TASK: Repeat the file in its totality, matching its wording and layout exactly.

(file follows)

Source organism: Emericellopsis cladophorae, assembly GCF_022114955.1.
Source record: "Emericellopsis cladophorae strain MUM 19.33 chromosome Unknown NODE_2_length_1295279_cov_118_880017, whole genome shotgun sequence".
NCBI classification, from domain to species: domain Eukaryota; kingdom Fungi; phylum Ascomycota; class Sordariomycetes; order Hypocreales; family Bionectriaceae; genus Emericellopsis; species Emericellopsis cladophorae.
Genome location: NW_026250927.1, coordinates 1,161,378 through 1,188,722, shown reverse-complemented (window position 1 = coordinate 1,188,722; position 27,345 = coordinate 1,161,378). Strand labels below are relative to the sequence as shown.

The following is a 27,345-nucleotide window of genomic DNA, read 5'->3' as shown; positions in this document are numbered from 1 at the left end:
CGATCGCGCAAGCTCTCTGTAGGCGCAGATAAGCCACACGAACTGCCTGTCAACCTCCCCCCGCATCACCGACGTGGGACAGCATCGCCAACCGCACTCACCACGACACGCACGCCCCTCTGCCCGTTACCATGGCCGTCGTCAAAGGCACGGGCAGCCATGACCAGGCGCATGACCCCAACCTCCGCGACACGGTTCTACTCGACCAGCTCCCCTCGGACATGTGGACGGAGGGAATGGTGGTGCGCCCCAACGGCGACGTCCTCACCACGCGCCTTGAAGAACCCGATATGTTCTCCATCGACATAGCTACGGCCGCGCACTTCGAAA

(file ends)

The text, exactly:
Source organism: Emericellopsis cladophorae, assembly GCF_022114955.1.
Source record: "Emericellopsis cladophorae strain MUM 19.33 chromosome Unknown NODE_2_length_1295279_cov_118_880017, whole genome shotgun sequence".
NCBI classification, from domain to species: domain Eukaryota; kingdom Fungi; phylum Ascomycota; class Sordariomycetes; order Hypocreales; family Bionectriaceae; genus Emericellopsis; species Emericellopsis cladophorae.
Genome location: NW_026250927.1, coordinates 1,161,378 through 1,188,722, shown reverse-complemented (window position 1 = coordinate 1,188,722; position 27,345 = coordinate 1,161,378). Strand labels below are relative to the sequence as shown.

The following is a 27,345-nucleotide window of genomic DNA, read 5'->3' as shown; positions in this document are numbered from 1 at the left end:
CGATCGCGCAAGCTCTCTGTAGGCGCAGATAAGCCACACGAACTGCCTGTCAACCTCCCCCCGCATCACCGACGTGGGACAGCATCGCCAACCGCACTCACCACGACACGCACGCCCCTCTGCCCGTTACCATGGCCGTCGTCAAAGGCACGGGCAGCCATGACCAGGCGCATGACCCCAACCTCCGCGACACGGTTCTACTCGACCAGCTCCCCTCGGACATGTGGACGGAGGGAATGGTGGTGCGCCCCAACGGCGACGTCCTCACCACGCGCCTTGAAGAACCCGATATGTTCTCCATCGACATAGCTACGGCCGCGCACTTCGAAA